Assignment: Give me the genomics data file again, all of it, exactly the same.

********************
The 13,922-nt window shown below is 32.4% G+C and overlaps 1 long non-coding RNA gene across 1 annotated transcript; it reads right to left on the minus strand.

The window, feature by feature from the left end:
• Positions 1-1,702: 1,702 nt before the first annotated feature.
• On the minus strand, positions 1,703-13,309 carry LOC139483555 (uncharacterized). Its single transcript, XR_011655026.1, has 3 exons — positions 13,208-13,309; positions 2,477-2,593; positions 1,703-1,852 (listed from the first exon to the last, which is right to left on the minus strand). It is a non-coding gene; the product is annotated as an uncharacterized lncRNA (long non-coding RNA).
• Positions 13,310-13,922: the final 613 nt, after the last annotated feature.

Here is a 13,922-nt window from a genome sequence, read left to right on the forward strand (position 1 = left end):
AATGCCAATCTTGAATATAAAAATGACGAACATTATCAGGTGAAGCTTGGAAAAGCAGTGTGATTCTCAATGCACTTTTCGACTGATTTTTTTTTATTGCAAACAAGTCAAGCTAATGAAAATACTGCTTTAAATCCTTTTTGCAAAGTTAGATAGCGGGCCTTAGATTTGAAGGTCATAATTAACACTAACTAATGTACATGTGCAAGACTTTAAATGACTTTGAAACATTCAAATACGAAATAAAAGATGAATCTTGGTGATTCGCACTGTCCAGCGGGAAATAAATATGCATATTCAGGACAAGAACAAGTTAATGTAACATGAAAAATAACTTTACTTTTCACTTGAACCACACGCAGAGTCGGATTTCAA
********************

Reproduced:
The 13,922-nt window shown below is 32.4% G+C and overlaps 1 long non-coding RNA gene across 1 annotated transcript; it reads right to left on the minus strand.

The window, feature by feature from the left end:
• Positions 1-1,702: 1,702 nt before the first annotated feature.
• On the minus strand, positions 1,703-13,309 carry LOC139483555 (uncharacterized). Its single transcript, XR_011655026.1, has 3 exons — positions 13,208-13,309; positions 2,477-2,593; positions 1,703-1,852 (listed from the first exon to the last, which is right to left on the minus strand). It is a non-coding gene; the product is annotated as an uncharacterized lncRNA (long non-coding RNA).
• Positions 13,310-13,922: the final 613 nt, after the last annotated feature.

Here is a 13,922-nt window from a genome sequence, read left to right on the forward strand (position 1 = left end):
AATGCCAATCTTGAATATAAAAATGACGAACATTATCAGGTGAAGCTTGGAAAAGCAGTGTGATTCTCAATGCACTTTTCGACTGATTTTTTTTTATTGCAAACAAGTCAAGCTAATGAAAATACTGCTTTAAATCCTTTTTGCAAAGTTAGATAGCGGGCCTTAGATTTGAAGGTCATAATTAACACTAACTAATGTACATGTGCAAGACTTTAAATGACTTTGAAACATTCAAATACGAAATAAAAGATGAATCTTGGTGATTCGCACTGTCCAGCGGGAAATAAATATGCATATTCAGGACAAGAACAAGTTAATGTAACATGAAAAATAACTTTACTTTTCACTTGAACCACACGCAGAGTCGGATTTCAA